NULL is a different beast. It is a pointer type that is guaranteed by the standard to be different from any pointer to a real object. The standard does NOT say that this is done by giving it the value 0, though it must compare equal to zero. Also, it may be of different width than int, so passing it as the second argument to memset() might not compile.

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Basically correct, but imprecisely worded. "Integer" is a more general term than int. your first sentence seems to conflate them. The low-order CHAR_BIT bits of the second argument to memset are used; more precisely, the int value is converted to unsigned char. NULL is not a "pointer type"; it's a macro that expands to an implementation-defined *null pointer constant". The relative widths of a pointer and int are irrelevant to whether a call to memset will compile or not; that's determined by the types of the arguments, not their sizes. – Keith Thompson Jul 15 '13 at 22:33
    
The type of NULL is implementation-defined (either void* or some integer type), but it's always legal to cast it to char -- though it doesn't make sense to do so. – Keith Thompson Jul 15 '13 at 22:33
    
No, NULL is not always 0. (void*)0 must evaluate to NULL, and comparing a pointer with 0 must do the same thing as comparing it to NULL, but NULL does not have to be actually internally represented as 0, and some systems actually do exist that use a different one. Keith, NULL might be a long, and calling memset with a long second argument (without casting it) can error out, can it not? – Lee Daniel Crocker Jul 15 '13 at 22:43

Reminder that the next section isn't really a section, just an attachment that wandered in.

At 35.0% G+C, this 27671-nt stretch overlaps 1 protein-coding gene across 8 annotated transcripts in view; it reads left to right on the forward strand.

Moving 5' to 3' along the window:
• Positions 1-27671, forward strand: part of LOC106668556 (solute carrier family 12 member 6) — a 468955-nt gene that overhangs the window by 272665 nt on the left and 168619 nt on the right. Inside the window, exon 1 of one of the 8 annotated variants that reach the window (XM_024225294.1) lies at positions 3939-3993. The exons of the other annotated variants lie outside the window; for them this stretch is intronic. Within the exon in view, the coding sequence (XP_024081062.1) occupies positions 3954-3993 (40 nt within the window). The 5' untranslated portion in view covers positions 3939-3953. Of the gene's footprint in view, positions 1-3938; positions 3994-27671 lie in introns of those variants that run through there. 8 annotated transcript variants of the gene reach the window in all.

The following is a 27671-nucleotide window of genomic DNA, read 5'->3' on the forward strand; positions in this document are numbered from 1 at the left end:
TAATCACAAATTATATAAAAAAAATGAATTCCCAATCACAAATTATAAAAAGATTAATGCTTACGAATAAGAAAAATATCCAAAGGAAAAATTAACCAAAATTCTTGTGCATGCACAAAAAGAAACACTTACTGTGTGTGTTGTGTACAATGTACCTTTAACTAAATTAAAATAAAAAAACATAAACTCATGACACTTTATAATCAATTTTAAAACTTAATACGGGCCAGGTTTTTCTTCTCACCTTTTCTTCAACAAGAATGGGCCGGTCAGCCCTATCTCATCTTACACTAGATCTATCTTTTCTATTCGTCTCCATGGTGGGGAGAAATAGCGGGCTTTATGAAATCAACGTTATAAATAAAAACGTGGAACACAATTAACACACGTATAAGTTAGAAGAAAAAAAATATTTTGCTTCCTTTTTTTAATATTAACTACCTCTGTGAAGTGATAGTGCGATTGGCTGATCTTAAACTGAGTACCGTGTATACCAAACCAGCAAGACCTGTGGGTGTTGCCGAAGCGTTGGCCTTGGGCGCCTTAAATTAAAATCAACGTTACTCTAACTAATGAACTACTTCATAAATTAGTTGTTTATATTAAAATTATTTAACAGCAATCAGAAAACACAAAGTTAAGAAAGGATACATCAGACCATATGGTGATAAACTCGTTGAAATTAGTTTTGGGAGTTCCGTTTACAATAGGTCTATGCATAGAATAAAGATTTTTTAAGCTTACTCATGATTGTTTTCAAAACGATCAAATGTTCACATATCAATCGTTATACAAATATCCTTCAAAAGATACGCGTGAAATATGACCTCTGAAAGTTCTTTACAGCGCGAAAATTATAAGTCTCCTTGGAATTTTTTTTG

An argument of any numeric type will be implicitly converted to int. (As long as the declaration is visible; if it isn't, the call is invalid anyway in C99 and higher.) You might get a warning in some cases, but a conforming compiler cannot reject the program for that reason. Calling memset with a second argument of NULL is a constraint violation (and may "error out") if NULL is of type void*. – Keith Thompson Jul 15 '13 at 22:48
    
"No, NULL is not always 0." -- Who said it was? "(void*)0 must evaluate to NULL" -- More precisely, both (void*)0 and NULL must evaluate to a null pointer value. – Keith Thompson Jul 15 '13 at 22:49

In defining NULLC, you are casting NULL from a native pointer (64-bits, probably defined as (void*)0) to char (8-bits). If you wanted to declare NULLC, you should just do

#define NULLC 0

and do away with NULL and the (char). The formal argument to memset is int, not char.

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0 = zero of int datatype
'\0' = (char)0  //null char
NULL = (void*)0 //null pointer

See how they are interlinked to each other. Gcc often gives warnings for all the typecast that are implicitly done by the compiler.

You are using

#define NULLC (char)NULL
.....
memset(process_name, NULLC, MAX_LEN + 1);

equivalent to:

memset(process_name, (char)NULL, MAX_LEN + 1);

equivalent to:

memset(process_name, '\0', MAX_LEN + 1);

You are passing char data (ie; '\0' ) as second parameter where "unsigned int" data is accepted. So compiler is converting it to unsigned int implicilty and thus giving typecast warning. You can simply ignore it or change it as:

memset(process_name, 0, MAX_LEN + 1);